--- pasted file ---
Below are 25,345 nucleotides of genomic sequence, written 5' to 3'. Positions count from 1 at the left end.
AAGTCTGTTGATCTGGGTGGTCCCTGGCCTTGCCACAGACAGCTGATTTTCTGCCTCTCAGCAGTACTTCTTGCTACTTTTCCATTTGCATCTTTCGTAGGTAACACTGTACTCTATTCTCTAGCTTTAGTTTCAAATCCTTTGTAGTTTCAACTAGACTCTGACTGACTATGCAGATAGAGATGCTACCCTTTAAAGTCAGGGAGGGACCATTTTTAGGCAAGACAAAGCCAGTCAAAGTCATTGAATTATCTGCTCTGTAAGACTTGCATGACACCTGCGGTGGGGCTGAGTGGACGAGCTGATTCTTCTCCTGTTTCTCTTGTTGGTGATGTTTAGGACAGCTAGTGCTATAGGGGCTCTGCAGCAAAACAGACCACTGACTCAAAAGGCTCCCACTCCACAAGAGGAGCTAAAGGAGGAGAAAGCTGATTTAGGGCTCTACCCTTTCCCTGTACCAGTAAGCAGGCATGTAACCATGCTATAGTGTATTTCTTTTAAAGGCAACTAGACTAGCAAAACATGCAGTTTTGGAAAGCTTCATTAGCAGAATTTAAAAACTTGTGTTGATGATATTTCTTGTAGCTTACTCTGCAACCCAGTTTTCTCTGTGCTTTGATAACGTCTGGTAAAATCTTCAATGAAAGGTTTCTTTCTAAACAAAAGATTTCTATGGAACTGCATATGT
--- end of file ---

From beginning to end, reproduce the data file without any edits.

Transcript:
Below are 25,345 nucleotides of genomic sequence, written 5' to 3'. Positions count from 1 at the left end.
AAGTCTGTTGATCTGGGTGGTCCCTGGCCTTGCCACAGACAGCTGATTTTCTGCCTCTCAGCAGTACTTCTTGCTACTTTTCCATTTGCATCTTTCGTAGGTAACACTGTACTCTATTCTCTAGCTTTAGTTTCAAATCCTTTGTAGTTTCAACTAGACTCTGACTGACTATGCAGATAGAGATGCTACCCTTTAAAGTCAGGGAGGGACCATTTTTAGGCAAGACAAAGCCAGTCAAAGTCATTGAATTATCTGCTCTGTAAGACTTGCATGACACCTGCGGTGGGGCTGAGTGGACGAGCTGATTCTTCTCCTGTTTCTCTTGTTGGTGATGTTTAGGACAGCTAGTGCTATAGGGGCTCTGCAGCAAAACAGACCACTGACTCAAAAGGCTCCCACTCCACAAGAGGAGCTAAAGGAGGAGAAAGCTGATTTAGGGCTCTACCCTTTCCCTGTACCAGTAAGCAGGCATGTAACCATGCTATAGTGTATTTCTTTTAAAGGCAACTAGACTAGCAAAACATGCAGTTTTGGAAAGCTTCATTAGCAGAATTTAAAAACTTGTGTTGATGATATTTCTTGTAGCTTACTCTGCAACCCAGTTTTCTCTGTGCTTTGATAACGTCTGGTAAAATCTTCAATGAAAGGTTTCTTTCTAAACAAAAGATTTCTATGGAACTGCATATGT